Paul writes in Romans 14, “2 One person’s faith allows them to eat anything, but another, whose faith is weak, eats only vegetables. 3 The one who eats everything must not treat with contempt the one who does not, and the one who does not eat everything must not judge the one who does, for God has accepted them. 4 Who are you to judge someone else’s servant?”

Me, I can’t eat anything, it becomes out of control for me. But someone who can moderate their eating shouldn’t judge me. And I shouldn’t judge them if I see them eating an ice cream Sunday or something. They have the ability to moderate in that area when I don’t.

Paul indicates this applies to other areas as well, some people think certain days of special, some Christians will practice certain Jewish holidays, others think of everyday as the same. Either way, don’t judge the other. A lot of this probably had to do with the fact that the body of Christ was at this time made up of Jews and gentiles. Jews must’ve felt much more prone to practice special days, and gentiles did not. Jews must’ve felt a desire to only eat certain foods, but gentiles ate anything, and it wasn’t a big deal for them. Or vice versa.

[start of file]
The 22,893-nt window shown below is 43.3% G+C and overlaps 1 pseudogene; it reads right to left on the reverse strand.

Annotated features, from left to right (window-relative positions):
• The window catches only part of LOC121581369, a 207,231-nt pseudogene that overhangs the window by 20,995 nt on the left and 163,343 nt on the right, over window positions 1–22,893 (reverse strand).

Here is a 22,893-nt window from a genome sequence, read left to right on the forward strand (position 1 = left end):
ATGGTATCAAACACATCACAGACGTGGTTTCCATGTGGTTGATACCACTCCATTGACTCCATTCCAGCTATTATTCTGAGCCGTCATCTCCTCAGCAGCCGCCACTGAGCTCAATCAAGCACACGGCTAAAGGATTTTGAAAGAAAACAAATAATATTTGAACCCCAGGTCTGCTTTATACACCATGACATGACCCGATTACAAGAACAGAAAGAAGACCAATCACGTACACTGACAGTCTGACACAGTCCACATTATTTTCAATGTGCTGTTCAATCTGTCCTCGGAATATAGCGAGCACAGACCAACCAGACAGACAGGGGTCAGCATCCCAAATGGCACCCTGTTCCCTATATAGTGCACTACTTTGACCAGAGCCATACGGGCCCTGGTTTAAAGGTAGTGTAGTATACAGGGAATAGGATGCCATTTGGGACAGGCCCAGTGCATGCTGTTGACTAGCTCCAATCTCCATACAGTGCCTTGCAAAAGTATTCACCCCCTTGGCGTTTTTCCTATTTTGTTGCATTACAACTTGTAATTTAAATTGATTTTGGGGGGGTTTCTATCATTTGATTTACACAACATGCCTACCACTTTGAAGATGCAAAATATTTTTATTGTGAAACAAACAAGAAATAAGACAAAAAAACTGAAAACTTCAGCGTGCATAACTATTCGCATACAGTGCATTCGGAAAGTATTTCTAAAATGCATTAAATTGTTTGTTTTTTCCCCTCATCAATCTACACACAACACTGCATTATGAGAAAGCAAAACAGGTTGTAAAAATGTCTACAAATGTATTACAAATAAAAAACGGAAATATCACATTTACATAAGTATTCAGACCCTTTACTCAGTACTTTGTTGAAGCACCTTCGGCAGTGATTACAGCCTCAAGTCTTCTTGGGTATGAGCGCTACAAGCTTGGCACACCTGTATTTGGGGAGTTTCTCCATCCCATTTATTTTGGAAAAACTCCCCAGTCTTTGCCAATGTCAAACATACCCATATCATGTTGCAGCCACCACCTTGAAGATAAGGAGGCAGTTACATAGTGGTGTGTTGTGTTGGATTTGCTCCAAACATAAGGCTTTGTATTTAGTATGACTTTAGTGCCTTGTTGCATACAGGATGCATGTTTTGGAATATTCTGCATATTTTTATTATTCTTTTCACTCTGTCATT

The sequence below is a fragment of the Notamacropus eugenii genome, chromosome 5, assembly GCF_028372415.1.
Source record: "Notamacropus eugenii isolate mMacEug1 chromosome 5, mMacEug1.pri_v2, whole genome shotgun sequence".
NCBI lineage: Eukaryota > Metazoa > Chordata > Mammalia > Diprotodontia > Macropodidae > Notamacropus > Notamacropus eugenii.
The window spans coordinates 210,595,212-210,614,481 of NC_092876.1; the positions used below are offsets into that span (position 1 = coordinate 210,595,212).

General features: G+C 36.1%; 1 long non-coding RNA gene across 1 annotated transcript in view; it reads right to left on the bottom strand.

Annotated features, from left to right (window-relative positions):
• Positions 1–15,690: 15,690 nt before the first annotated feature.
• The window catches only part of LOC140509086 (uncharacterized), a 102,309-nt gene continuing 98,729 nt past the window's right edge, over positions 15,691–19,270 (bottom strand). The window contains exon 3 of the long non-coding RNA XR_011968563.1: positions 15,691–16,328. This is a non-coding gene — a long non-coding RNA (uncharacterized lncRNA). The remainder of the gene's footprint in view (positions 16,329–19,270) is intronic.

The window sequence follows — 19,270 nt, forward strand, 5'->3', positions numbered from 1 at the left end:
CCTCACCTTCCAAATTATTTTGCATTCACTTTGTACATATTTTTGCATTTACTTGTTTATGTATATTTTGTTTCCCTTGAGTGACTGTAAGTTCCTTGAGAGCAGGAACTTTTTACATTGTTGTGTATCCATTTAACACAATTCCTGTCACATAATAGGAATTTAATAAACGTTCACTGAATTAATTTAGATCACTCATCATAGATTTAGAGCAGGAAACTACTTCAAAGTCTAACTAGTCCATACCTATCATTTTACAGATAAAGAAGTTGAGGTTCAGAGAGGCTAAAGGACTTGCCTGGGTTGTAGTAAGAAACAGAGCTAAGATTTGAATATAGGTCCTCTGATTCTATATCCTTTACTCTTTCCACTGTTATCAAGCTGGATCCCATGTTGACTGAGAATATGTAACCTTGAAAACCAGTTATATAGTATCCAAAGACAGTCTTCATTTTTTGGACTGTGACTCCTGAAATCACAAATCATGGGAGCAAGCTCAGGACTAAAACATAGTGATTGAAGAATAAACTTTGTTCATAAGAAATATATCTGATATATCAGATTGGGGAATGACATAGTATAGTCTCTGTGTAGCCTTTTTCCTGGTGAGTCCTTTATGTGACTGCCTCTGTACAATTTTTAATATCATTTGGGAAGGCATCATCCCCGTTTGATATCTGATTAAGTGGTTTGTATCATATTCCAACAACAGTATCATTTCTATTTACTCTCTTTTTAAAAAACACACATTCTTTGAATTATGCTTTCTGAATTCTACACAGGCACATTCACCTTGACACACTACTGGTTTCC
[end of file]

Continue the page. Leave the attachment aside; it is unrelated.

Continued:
The last two chapters Romans 15 and 16 deal with unity in the church, serving one another out of love, and Paul’s closing remarks and greetings to the church in Rome.

In conclusion today, there is so much more we could’ve gone into in Romans. It’s so hard to go through a whole book in one sermon, so read it for yourself! Go through the book of Romans, read a chapter or half a chapter a night. It’s amazing to see the depth of theology in Romans. Truly inspiring.

My final point though is this, we shouldn’t over-emphasize the book of Romans, as if it’s more important than any other book in the new testament. That is sometimes a problem we face in protestant theology. We take everything from Romans as our way, but we don’t incorporate the gospels or the other letters or revelation into that theological perspective. That is a mistake, and it can even become idolatry, where we focus on Romans so much, we make an idol out of God, by excluding the things we don’t like from other books that don’t match our theology as drawn from Romans. Romans is no more or less important than any other book in the Bible. Always remember that. We want to understand God as he depicts himself in the entire Bible, not just the feel good verses or the books that we prefer. Amen? Amen.

Remember it’s grace through faith in Jesus Christ, but your response to that is to live the most holy life, realizing that if we live to indulge the sin of the flesh, we will not be saved in the end. The way of the flesh is death, but the way of the Spirit is life and peace. Amen.